If you’re a baseball fan chances are you heard about a little incident in Arlington over the weekend. The Blue Jays vs Rangers series featuring two clubs expected to contend for the American League pennant is enough to attract an audience from outside both fan bases.
The history behind last year’s ugly finish to the ALDS matchup between both clubs seemed to be stuck in the past, even though several stories had been written about the issue of bat flipping since Jose Bautista’s 7th inning home run in Game 5 started a tense moment with both teams.Bautista’s Game 5 HR
Just when you thought things had dissipated between the two teams (no fights in five games played this season), the fuel was added to the flames when a recently-called up pitcher made an impact on his club.
Matt Bush, a former No. 1 overall pick, had just stepped onto the pitching mound’s runner in a big league stadium for the first time ever during the series after serving nearly three years in prison for a drunken driving accident.Matt Bush’s Journey
Now there have been discussions throughout the week about whether Bush was ordered to hit Bautista. After having he’s been through that’s an issue I don’t wish to discuss now. You can decide for yourself by checking out the link above.
Only up 7-6 it appeared that the Rangers were given Bush a chance to become the team’s closer by taking on the heart of the Blue Jays lineup, which is arguably one of the most dangerous lineups MLB has ever seen. The first man he’ll face no one other than Rangers Public Enemy No. 1 Jose Bautista.
One pitch later and all hell broke lose. Batista hit by Bush
Bush hit Bautista in the ribs on the first pitch putting the tying run at the plate. Bush was pulled right after the plunking, and not a moment too soon. One routine ground ball two batters later and the flipped bat is revisited. Bautista’s hard slide into second if intentional had a reason to be, just as Rangers second baseman Rougned Odor had the reason to hit Bautista with a cross that would make Floyd Mayweather cringe. Both players felt threatened which prompted both to act the way all men do when threatened: violence and aggression.
But the Rangers are completely acting immature for a professional club.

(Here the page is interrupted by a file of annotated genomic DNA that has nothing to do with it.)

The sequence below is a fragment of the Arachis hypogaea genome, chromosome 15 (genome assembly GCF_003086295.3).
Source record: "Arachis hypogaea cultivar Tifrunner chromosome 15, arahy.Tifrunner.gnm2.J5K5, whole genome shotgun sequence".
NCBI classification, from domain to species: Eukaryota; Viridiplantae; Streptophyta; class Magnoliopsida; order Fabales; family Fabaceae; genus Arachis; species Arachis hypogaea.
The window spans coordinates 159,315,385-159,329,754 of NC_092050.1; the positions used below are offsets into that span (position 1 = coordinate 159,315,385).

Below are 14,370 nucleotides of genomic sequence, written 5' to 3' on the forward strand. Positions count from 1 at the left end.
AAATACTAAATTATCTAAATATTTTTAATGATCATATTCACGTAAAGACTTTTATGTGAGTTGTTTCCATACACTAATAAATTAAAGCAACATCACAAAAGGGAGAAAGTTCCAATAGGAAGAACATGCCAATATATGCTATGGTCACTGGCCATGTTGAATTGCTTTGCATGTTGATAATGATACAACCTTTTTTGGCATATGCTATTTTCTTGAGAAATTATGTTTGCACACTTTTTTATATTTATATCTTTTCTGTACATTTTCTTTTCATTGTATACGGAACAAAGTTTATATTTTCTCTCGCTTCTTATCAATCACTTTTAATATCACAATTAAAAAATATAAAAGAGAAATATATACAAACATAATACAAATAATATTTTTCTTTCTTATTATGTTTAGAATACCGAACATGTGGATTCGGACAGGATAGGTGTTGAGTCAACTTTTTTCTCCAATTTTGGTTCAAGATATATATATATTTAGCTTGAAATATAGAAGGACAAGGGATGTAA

Is there one play in all of sports that shows one player completely dominating the other? There isn’t one. A baseball player crushing a 98 mph fastball into the stands to win a game, a running back bulldozing through a linebacker into the end zone, a basketball player posterizing another on a dunk, all three of these are examples of when somebody should be pumped up during a sports contest.
But when Michael Jordan leaped in the air and pumped his fist after hitting a game winning shot against Cleveland in the 1989 NBA playoffs, and when the entire 1980 U.S. men’s hockey team celebrated on the ice after captain Mike Eruzione put the team ahead of the mighty Soviet Union with 10 minutes to play did their opponents cause a scene of anger and jealousy? No because those men earned the right to celebrate their role in one of the greatest moments in sports history.
As far as bat flipping goes in baseball, is it no different than a pitcher pumping his fist after getting a big strikeout or his teammates making a big play to get out of a rough inning? No they’re excited like the fans are, but if for instance bat flipping gets to the point that the bats go flying into the stands and injuring fans than it should be made illegal.
Fans pay to see athletes get paid an enormous amount of money to play a game they played growing up or grew fond of. They don’t pay to see robots on the field show no emotion or excitement about playing a game, not being paid to risk their lives overseas where people have died in military battles.
The Rangers have to understand they have a right as every team does to celebrate the great moments they achieve during a 162-game plus season (if lucky). Celebrate your moments like when you had the heart of the Blue Jays lineup batting in the 8th inning and shut them down leading to a series victory over a team that ended your season.
Now all sports fans will remember from that series is a hard slide at second, a hit batter and a runner being taken down by one of the best punches fight fans will ever see. Does that sound like baseball, America’s favorite pastime to you?